- Associated Press - Monday, April 25, 2016

ST. PAUL, Minn. (AP) - House Republicans advanced a bill Monday that wouldn’t allow Minnesota residents to keep their older IDs as the state makes upgrades to satisfy the federal government - the latest in the list of issues the Legislature will need to address as lawmakers weigh how to comply with Real ID.

With less than a month to go until the legislative session winds down, there are no shortage of conflicting views between the House and Democrat-controlled Senate over the federal ID standards. A top Senate lawmaker said they’ll push to maintain the option of using an older ID and roll out the newer cards on a slower timeline than Republicans have envisioned.

Minnesota’s debate over the federal law boosting ID security standards goes back years, but has ramped up this year over concern about residents getting turned away from domestic flights. The Department of Homeland Security has said it will start requiring the upgraded IDs at gates in early 2018, but Minnesota is seeking an extension that could push that deadline back to October 2020.

Rep. Dennis Smith’s bill would set the upgrades in motion this fall, ensuring residents can get their current licenses replaced with a federally backed card in the normal, four-year renewal window. And the new IDs would be the only option. Despite some calls to allow residents wary of the federal card to opt out, Smith argued that could cause administrative problems for the state.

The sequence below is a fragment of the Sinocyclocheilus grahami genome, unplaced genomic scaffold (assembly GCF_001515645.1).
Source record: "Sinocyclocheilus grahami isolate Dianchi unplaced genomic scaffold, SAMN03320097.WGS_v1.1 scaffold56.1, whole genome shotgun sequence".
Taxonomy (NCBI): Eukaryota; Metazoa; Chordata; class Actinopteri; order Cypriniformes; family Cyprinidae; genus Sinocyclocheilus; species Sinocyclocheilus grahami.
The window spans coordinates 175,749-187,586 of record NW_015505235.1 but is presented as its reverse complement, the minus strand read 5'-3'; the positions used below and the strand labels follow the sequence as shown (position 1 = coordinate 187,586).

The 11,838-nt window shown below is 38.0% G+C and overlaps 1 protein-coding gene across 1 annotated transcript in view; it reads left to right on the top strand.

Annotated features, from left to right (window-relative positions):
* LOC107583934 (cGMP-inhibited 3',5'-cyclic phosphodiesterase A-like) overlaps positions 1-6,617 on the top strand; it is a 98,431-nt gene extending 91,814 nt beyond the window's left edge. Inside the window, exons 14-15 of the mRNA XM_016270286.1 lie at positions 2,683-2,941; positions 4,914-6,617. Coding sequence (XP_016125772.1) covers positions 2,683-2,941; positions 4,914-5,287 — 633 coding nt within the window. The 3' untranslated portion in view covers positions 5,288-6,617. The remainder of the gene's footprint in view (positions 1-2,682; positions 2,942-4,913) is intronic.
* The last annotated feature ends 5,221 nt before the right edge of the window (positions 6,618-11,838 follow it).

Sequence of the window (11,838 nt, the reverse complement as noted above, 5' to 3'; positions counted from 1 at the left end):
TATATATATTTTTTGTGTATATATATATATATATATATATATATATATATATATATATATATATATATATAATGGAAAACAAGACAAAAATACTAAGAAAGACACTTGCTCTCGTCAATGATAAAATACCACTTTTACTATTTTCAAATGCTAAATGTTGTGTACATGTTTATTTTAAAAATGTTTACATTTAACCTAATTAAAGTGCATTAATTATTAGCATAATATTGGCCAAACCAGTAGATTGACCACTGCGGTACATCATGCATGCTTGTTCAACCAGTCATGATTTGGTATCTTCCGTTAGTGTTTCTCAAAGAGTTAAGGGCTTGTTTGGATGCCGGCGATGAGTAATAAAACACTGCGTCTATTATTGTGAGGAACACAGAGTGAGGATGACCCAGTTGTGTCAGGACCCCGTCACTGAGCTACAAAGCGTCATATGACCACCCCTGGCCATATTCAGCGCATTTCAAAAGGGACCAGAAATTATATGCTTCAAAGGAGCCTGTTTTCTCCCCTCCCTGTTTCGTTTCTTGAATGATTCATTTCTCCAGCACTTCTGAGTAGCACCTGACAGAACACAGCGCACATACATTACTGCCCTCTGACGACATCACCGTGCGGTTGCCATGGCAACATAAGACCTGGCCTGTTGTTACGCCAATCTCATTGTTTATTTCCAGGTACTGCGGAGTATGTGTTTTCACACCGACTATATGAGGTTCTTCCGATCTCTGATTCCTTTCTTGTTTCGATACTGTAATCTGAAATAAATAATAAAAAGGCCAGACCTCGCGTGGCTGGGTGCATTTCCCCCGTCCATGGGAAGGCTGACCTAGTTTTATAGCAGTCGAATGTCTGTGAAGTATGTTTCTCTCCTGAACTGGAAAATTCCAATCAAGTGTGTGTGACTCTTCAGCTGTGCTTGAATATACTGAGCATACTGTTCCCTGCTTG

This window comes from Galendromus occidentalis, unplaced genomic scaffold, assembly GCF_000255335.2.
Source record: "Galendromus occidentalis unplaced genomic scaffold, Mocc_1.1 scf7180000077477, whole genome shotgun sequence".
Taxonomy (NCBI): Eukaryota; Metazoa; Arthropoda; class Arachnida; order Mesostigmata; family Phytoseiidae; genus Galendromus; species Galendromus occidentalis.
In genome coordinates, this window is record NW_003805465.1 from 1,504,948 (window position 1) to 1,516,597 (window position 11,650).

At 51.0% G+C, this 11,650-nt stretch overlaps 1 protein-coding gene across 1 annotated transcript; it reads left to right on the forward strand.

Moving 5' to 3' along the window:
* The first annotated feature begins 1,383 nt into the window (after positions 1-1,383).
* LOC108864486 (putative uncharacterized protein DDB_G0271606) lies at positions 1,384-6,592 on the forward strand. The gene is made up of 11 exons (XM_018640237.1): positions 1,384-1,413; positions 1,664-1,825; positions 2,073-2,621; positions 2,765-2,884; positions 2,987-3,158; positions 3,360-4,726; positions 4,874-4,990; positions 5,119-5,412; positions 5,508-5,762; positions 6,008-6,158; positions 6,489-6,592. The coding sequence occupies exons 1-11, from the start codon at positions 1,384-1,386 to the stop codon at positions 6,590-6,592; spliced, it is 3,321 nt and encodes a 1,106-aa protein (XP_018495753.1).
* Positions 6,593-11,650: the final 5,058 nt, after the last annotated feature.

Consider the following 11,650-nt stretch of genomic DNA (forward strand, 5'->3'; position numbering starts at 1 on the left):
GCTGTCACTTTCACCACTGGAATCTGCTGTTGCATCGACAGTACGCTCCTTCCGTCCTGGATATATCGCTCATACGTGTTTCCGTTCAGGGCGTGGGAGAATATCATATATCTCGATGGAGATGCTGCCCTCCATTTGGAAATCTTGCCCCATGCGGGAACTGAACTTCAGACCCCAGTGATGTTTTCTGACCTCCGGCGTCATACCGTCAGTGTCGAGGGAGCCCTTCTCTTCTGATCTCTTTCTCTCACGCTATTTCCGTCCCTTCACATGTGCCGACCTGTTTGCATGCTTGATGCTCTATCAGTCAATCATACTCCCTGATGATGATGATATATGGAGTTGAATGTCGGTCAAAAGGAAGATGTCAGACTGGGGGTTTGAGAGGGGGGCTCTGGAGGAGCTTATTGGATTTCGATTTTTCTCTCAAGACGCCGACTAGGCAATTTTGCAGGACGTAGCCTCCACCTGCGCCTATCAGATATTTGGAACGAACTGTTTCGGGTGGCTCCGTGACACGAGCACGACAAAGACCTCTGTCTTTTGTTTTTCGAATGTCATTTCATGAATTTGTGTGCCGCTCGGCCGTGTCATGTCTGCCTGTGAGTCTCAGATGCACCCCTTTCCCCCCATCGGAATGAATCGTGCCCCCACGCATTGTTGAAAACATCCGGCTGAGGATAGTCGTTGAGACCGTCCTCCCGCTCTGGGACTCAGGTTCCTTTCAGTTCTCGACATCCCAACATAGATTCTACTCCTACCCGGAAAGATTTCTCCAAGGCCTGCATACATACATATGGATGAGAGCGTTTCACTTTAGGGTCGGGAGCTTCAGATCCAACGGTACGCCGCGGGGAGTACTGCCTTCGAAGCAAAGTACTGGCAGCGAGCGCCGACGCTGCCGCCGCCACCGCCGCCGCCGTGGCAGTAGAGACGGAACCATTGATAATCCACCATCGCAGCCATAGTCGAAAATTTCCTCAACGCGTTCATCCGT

“There isn’t very much difference between the federal Real ID requirements and what we currently use,” the Maple Grove Republican said.



Republicans rejected an amendment that would have allowed residents to opt out of the new IDs by maintaining the current cards. The House Civil Law Committee later passed the bill Monday.

Sen. Scott Dibble said that’s the approach the Senate will take, arguing residents should be able to choose whether they want the new card. And he said a bill set to be introduced later this week wouldn’t start issuing new IDs until 2018, citing a cost savings of up to $5 million of a slower timeline.

There’s not much time to work out those differences. Lawmakers have less than a month of the session to go, and state officials say they need an answer on how to handle Real ID by mid-May.

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